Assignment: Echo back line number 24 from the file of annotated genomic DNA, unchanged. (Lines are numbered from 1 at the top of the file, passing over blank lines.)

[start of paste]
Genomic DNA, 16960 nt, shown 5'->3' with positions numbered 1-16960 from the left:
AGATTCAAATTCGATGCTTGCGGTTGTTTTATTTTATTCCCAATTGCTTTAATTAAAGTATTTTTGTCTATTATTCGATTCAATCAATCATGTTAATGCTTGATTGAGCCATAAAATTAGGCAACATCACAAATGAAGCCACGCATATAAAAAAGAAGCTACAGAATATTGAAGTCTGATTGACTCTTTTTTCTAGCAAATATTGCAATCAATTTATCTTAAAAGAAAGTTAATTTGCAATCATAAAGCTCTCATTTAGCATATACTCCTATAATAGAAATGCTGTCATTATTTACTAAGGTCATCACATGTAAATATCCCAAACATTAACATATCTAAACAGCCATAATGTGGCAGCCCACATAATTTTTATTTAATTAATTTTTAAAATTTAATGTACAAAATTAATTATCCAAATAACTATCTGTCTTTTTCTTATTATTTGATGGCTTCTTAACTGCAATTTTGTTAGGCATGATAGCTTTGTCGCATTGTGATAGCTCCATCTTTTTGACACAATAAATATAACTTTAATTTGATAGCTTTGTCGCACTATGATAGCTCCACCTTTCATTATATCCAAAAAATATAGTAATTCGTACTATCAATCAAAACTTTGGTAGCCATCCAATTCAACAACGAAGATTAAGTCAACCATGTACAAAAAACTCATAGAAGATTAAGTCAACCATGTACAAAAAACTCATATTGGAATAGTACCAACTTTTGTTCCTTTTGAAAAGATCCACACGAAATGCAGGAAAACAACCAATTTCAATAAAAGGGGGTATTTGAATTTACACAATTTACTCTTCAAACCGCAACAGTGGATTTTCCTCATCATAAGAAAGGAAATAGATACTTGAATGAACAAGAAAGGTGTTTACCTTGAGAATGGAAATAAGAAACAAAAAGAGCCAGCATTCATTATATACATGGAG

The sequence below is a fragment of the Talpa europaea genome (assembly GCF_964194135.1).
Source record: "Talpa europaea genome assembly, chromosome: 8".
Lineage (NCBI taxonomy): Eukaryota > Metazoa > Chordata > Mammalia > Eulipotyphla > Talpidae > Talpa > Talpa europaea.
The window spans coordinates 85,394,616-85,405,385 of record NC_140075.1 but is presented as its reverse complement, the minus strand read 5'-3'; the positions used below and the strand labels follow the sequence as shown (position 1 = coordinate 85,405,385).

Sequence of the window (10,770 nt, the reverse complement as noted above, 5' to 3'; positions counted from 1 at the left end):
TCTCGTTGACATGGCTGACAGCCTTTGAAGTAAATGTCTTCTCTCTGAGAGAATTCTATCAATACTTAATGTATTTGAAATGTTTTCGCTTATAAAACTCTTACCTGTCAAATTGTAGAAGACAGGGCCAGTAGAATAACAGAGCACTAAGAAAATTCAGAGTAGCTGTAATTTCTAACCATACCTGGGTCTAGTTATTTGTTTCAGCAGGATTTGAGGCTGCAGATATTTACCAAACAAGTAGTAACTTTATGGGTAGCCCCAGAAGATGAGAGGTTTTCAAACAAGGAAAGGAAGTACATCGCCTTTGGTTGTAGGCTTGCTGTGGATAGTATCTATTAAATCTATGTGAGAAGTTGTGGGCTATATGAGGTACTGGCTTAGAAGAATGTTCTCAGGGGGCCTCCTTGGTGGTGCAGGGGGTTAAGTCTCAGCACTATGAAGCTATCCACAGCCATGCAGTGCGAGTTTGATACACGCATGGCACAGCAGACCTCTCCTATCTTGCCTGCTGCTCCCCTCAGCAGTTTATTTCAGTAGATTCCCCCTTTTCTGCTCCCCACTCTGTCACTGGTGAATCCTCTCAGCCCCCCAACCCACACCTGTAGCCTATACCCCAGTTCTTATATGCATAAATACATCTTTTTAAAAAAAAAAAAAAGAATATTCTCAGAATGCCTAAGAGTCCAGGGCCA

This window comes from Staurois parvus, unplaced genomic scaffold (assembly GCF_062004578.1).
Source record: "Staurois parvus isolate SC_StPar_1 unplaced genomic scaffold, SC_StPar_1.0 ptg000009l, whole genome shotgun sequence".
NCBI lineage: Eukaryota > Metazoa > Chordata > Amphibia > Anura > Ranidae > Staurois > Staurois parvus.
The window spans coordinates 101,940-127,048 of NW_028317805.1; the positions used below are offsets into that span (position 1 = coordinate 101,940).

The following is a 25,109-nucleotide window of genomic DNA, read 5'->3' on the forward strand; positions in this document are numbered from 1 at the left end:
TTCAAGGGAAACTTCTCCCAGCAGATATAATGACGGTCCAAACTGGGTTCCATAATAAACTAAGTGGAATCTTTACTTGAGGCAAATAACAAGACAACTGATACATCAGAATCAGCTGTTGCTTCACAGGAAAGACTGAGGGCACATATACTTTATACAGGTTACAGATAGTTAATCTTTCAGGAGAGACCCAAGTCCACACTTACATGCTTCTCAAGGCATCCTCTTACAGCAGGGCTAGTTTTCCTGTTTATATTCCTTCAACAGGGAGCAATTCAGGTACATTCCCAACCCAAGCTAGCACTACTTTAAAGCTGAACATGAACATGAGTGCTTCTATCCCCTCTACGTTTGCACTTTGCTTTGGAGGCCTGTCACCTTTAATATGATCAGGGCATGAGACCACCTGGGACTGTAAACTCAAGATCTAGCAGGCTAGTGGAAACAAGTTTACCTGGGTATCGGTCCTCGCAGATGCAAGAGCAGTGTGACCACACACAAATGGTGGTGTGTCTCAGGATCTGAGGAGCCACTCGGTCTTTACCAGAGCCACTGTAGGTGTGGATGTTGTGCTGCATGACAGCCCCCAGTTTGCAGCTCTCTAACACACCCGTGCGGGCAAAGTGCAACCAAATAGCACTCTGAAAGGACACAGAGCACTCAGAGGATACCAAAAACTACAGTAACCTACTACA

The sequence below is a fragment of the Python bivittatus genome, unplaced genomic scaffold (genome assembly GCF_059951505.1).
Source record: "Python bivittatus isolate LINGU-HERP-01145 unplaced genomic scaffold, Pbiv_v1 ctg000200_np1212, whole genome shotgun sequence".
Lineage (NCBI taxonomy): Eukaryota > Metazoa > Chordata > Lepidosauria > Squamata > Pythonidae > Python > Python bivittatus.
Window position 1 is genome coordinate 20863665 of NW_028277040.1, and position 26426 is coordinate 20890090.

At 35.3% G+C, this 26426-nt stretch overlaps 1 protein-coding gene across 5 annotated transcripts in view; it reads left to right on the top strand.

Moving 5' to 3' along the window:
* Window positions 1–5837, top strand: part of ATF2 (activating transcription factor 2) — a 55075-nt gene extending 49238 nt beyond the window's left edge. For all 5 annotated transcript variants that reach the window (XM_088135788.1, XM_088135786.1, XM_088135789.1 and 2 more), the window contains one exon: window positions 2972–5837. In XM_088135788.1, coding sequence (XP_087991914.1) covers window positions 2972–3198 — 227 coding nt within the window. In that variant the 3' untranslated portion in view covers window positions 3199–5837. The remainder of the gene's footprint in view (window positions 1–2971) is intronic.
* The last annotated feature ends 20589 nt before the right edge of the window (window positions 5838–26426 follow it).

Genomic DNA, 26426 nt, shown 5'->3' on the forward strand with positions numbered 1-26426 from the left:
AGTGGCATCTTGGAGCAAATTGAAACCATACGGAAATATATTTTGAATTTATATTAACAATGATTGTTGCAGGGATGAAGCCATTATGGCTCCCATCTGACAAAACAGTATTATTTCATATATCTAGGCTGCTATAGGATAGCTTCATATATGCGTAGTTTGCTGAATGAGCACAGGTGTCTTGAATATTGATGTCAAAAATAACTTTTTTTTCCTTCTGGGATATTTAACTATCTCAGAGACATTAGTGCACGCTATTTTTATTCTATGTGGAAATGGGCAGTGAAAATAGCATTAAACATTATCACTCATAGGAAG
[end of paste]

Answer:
AGTGGCATCTTGGAGCAAATTGAAACCATACGGAAATATATTTTGAATTTATATTAACAATGATTGTTGCAGGGATGAAGCCATTATGGCTCCCATCTGACAAAACAGTATTATTTCATATATCTAGGCTGCTATAGGATAGCTTCATATATGCGTAGTTTGCTGAATGAGCACAGGTGTCTTGAATATTGATGTCAAAAATAACTTTTTTTTCCTTCTGGGATATTTAACTATCTCAGAGACATTAGTGCACGCTATTTTTATTCTATGTGGAAATGGGCAGTGAAAATAGCATTAAACATTATCACTCATAGGAAG